T-cells are the patient’s own cancer-killing immune system cells. Myeloma treatments such as CAR T-cell or bispecific antibody therapy help enhance the patient’s T-cells to kill cancer cells more effectively.
T-cell exhaustion occurs when those T cells get overworked (or overstimulated) through medications or disease and stop working, which could end in disease relapse.
At the American Society of Hematology (ASH) meeting, Dr. Nezar Mehanna from Stony Brook University in Stony Brook, NY, presented poster 3326, titled T-Cell Exhaustion Signature Predicts Early Relapse after Autologous Stem Cell Transplant for Multiple Myeloma.
In this poster, Dr. Mehanna presents information about their T-cell exhaustion study, in which the research team used flow cytometry-based immune phenotyping to identify T-cell biomarkers that predict early relapse following an autologous stem cell transplant in multiple myeloma patients.
There were 96 study participants comprising two groups: an early relapse group (ER), consisting of 51 individuals, defined as having relapse within 24 months from transplant, and a long-term responder group (LR), with 45 individuals, consisting of those who remain myeloma free for over four years.
Peripheral blood samples were collected from the study participants 90 days post-stem cell transplant. Those samples were analyzed using a high-dimensional FlowSOM algorithm, which clustered events based on the similarity of the expression profiles of different surface markers. This revealed 20 different cell clusters, which showed a significant amount of variables based on the patient's immune system, mainly the expression of different proteins on the surface of the T-cell.
Each cluster was broken down based on expression into CD4 and CD8 effector and memory subsets. They first questioned whether there were differences in the abundance of different cell clusters for each group. The results showed three clusters that were more abundant than others found in multiple subsets.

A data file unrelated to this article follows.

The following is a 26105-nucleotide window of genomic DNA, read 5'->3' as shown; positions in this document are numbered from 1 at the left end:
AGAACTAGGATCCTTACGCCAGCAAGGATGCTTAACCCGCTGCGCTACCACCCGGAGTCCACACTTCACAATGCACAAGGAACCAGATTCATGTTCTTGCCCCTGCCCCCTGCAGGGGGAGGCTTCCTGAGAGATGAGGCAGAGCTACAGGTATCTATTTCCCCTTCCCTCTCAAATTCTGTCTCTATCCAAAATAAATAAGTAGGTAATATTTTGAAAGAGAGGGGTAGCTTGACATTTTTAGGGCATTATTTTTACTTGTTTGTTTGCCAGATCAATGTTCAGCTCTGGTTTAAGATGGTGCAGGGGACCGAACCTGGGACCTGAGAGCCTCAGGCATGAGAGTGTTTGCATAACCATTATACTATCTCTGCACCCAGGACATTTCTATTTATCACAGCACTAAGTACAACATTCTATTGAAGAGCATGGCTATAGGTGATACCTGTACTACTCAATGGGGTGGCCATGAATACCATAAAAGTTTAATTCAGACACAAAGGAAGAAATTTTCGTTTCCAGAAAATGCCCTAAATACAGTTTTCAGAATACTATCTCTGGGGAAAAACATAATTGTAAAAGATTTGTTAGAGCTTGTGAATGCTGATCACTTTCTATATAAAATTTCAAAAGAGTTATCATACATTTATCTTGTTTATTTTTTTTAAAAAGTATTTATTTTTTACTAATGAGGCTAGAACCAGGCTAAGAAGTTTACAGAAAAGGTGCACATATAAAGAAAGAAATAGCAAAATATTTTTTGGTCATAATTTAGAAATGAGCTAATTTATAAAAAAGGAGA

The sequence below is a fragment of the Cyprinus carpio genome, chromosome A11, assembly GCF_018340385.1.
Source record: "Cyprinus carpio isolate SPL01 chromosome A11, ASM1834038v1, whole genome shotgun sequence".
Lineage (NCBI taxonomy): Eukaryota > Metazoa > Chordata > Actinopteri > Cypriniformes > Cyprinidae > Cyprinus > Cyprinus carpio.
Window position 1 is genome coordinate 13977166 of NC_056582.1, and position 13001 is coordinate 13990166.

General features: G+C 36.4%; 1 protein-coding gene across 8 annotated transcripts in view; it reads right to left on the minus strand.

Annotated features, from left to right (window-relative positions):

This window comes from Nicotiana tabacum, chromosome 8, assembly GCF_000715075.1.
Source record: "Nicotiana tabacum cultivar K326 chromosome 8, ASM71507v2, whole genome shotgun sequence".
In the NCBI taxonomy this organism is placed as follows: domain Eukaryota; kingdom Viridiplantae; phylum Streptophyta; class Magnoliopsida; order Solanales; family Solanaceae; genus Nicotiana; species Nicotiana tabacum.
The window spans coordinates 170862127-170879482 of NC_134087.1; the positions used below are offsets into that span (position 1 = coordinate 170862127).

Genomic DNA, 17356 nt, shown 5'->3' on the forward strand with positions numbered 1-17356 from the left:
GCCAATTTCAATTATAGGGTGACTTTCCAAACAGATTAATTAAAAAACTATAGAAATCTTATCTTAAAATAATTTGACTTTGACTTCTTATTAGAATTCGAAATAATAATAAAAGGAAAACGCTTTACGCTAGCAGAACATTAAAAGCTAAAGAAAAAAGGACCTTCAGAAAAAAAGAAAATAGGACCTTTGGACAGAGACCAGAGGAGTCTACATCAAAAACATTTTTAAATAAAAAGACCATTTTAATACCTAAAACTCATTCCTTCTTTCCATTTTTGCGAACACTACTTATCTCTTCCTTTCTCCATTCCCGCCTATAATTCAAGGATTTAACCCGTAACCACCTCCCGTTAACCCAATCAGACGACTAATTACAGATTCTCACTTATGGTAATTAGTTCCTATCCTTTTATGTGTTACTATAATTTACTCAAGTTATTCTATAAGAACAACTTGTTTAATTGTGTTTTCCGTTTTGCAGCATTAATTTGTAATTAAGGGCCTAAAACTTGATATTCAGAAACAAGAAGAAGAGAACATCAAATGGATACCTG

Secondly, they questioned whether there were differences in the expression of positive and negative co-signatory markers within each group. It showed 105 statistically significant results, with many markers showing differential expression in multiple cell clusters.
Overall, they found that three months post-transplant, there was a distinct signature of T-cell exhaustion that was already present but only minor alterations in T-cell subset abundance.
According to the lead investigator, Dr. Mehanna, it is early in the study, and they hope to enroll more patients to see if they can find the same results. The long-term goal of the project is to perform a blood test on a patient before they receive a transplant so they have a better idea of prognosis.
It is essential to know that autologous stem cell transplant in myeloma is very standard and greatly benefits patients. Some benefit exceptionally well, and others are not as fortunate. A lot of research is going on to predict better which patients will be which, which can help with the counseling and discussion with your physician.
ASH 2023 Resources
Would you like to watch ASH 2023 myeloma research interviews from the investigators themselves? Click "ASH 2023" here: HealthTree University Conference Coverage
To read other ASH 2023 articles, click here: HealthTree 2023 ASH Articles
about the author
Valarie Traynham has been a myeloma survivor since 2015. Wanting to be a source of support, provide patient education and encouragement to help others along their myeloma journey, she is a volunteer myeloma coach, myeloma support group leader and patient advocate. She enjoys being outdoors, reading, and trying new recipes.